And my answer, more often than not, is “I don’t want to.”

(Because I’m comfortable and with my favorite people and have all needful supplies and can do good work here?)

And it isn’t necessarily that He’s called me to go anywhere but where I am, but is my heart ready to obey if He does issue that call? And am I here to make disciples, whether here is my comfy house in America or somewhere less comfortable on the other side of the world?

To see myself in the story of Babel was never my ambition. But I’ve seen myself there now. And I pray for grace to leave off my futile tower-building on earth and seek “the city that has foundations, whose designer and builder is God” (Heb. 11:16).


©2018 by Stacy Crouch



“Remember your mercy, O LORD,
and your steadfast love,
for they have been from of old,” David prays.


“Remember not the sins of my youth or my transgressions;
according to your steadfast love remember me,
for the sake of your goodness” (Psalm 25:6, 7).

His steadfast love towards me exists before I existed.

His mercy long predates my sin.

He is good before the universe began and past its end, to eternity immeasurable.

Before the Spirit of God moved over the surface of the deep, when the earth was formless and void and swathed in darkness, before God said, “Let there be light” and there was light; before Adam and Eve walked perfect in the garden, before they ate of the fruit and branded humanity with sin, God knew the breadth of our betrayal, knew the weight of our warfare against Him, and in that foreknowledge, He planned mercy through the blood of Jesus.

When we ask Him for mercy, when we call upon His steadfast love, we’re not asking Him to change, to give us a new thing. We ask Him to be what He is, what He is before we came to be. Have we any reason to doubt Him?

©2018 by Stacy Crouch






Five Minute Friday: simplify


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Simplify — the word rings with New Year’s resolutions and comes with all the lovely Pinterest images of minimalist, white rooms. I did — sort of — organize a closet last week, and as a toddler mom who expects a new baby in six weeks or so, simplification sounds good. But I didn’t make any resolutions about it.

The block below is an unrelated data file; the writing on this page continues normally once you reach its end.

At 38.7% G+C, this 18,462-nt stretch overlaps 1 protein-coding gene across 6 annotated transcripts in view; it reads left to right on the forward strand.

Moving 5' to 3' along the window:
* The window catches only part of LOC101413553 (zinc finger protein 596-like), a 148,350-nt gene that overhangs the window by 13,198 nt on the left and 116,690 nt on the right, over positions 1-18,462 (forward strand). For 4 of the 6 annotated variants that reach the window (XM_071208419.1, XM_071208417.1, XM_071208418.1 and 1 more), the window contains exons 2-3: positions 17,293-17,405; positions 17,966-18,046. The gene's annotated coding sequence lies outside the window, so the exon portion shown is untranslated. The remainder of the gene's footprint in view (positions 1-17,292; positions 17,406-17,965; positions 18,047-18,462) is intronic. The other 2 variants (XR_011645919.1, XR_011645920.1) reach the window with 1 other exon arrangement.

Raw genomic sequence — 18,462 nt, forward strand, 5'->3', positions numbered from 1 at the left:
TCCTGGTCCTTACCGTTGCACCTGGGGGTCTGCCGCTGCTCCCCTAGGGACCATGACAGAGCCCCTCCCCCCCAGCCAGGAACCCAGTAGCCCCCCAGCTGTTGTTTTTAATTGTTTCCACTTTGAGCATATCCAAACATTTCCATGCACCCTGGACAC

Last night we finished a long, oft-interrupted family trek through the gospel of John. And as I think of “simplify” and of minimalist blogs and of my untidy closets, I think, too, of the last of Christ’s words that John recorded: Peter asks Jesus, But what about John? and Jesus responds, “If it is my will that he remain until I come, what is that to you? You follow me!”

It’s that simple sometimes, isn’t it? We want to complicate life with the questions about all the other people, want to know the whys and wherefores that aren’t even part of our story. But Christ’s call isn’t about all those things. Christ’s call? “You follow me!”

It’s a simple call, yet weighted with the knowledge of where and how He might lead — as, for Peter, to a literal cross. Yet if we follow, we know He goes ahead, calling us nowhere He has not first walked. He endured the cross for the joy set before Him, and, leading us, He sets before us that same joy.

Let’s follow.


Linking up with the Five Minute Friday crew for this week’s prompt, simplify. Click the button above to visit the FMF site and read more about it.

©2018 by Stacy Crouch


Five Minute Friday: different


3:03 in the afternoon, and at last the sun has managed to penetrate our gray cloud ceiling and come slanting in the window to cast my shadow against the red couch. I’ve been waiting for it all day.

It’s amazing how much warmer 40 degrees Fahrenheit feels when the sun is shining, and how little motivation I feel to be outside when it isn’t shining.

It’s there either way. I saw it on my morning walk — a bright spot behind the clouds — and I knew that if only it could break through, the morning would have been different.